hurricanes
Tropical cyclones that cause extreme destruction are rare, although when they occur, they can cause
great amounts of damage or thousands of fatalities. The 1970 Bhola cyclone is the deadliest tropical
cyclone on record, killing more than 300,000 people[103] and potentially as many as 1 million[104] after
striking the densely populated Ganges Delta region of Bangladesh on 13 November 1970. Its powerful
storm surge was responsible for the high death toll.[103] The North Indian cyclone basin has historically
been the deadliest basin.[80][105] Elsewhere, Typhoon Nina killed nearly 100,000 in China in 1975 due to
a 100-year flood that caused 62 dams including the Banqiao Dam to fail.[106] The Great Hurricane of
1780 is the deadliest Atlantic hurricane on record, killing about 22,000 people in the Lesser
Antilles.[107] A tropical cyclone does need not be particularly strong to cause memorable damage,
primarily if the deaths are from rainfall or mudslides. Tropical Storm Thelma in November 1991 killed
thousands in the Philippines,[108] while in 1982, the unnamed tropical depression that eventually
became Hurricane Paul killed around 1,000 people in Central America.[109]

Hurricane Katrina is estimated as the costliest tropical cyclone worldwide,[110] causing $81.2 billion in
property damage (2008 USD)[111] with overall damage estimates exceeding $100 billion
(2005 USD).[110] Katrina killed at least 1,836 people after striking Louisiana and Mississippi as a major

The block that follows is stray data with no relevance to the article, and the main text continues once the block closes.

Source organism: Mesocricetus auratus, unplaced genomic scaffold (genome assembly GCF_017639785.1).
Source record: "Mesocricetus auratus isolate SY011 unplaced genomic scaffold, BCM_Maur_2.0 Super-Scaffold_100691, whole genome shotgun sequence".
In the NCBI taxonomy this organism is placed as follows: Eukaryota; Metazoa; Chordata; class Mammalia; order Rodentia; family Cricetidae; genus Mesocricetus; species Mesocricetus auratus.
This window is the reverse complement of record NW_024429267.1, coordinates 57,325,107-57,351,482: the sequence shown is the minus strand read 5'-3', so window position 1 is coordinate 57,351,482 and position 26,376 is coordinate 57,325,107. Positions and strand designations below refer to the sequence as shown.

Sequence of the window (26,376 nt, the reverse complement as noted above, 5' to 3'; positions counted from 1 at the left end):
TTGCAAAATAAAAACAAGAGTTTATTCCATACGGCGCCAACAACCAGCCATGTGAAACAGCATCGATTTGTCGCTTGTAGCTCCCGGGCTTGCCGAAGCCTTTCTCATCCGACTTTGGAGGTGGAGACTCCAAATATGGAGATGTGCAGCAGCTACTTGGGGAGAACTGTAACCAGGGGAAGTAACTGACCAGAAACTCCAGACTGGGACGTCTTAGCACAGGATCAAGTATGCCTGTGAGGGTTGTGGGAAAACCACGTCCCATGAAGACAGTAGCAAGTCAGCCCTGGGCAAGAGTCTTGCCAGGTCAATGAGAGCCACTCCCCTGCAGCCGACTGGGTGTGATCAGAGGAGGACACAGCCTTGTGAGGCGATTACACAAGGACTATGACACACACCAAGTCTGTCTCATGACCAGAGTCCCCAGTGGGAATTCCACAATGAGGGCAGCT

hurricane in August 2005.[111] Hurricane Andrew is the second most destructive tropical cyclone in U.S
history, with damages totaling $40.7 billion (2008 USD), and with damage costs at $31.5 billion
(2008 USD), Hurricane Ike is the third most destructive tropical cyclone in U.S history. The Galveston
Hurricane of 1900 is the deadliest natural disaster in the United States, killing an estimated 6,000 to
12,000 people in Galveston, Texas.[112] Hurricane Mitch caused more than 10, 000 fatalities in Latin
America. Hurricane Iniki in 1992 was the most powerful storm to strike Hawaii in recorded history,
hitting Kauai as a Category 4 hurricane, killing six people, and causing U.S. $3 billion in damage.[113]
Other destructive Eastern Pacific hurricanes include Pauline and Kenna, both causing severe damage
after striking Mexico as major hurricanes.[114][115] In March 2004, Cyclone Gafilo struck northeastern
Madagascar as a powerful cyclone, killing 74, affecting more than 200,000, and becoming the worst
cyclone to affect the nation for more than 20 years.[116]




The relative sizes of Typhoon Tip, Cyclone Tracy, and the Contiguous United States

The most intense storm on record was Typhoon Tip in the northwestern Pacific Ocean in 1979, which
reached a minimum pressure of 870 mbar (25.69 inHg) and maximum sustained wind speeds of
165 knots (85 m/s) or 190 miles per hour (310 km/h).[117] Tip, however, does not solely hold the record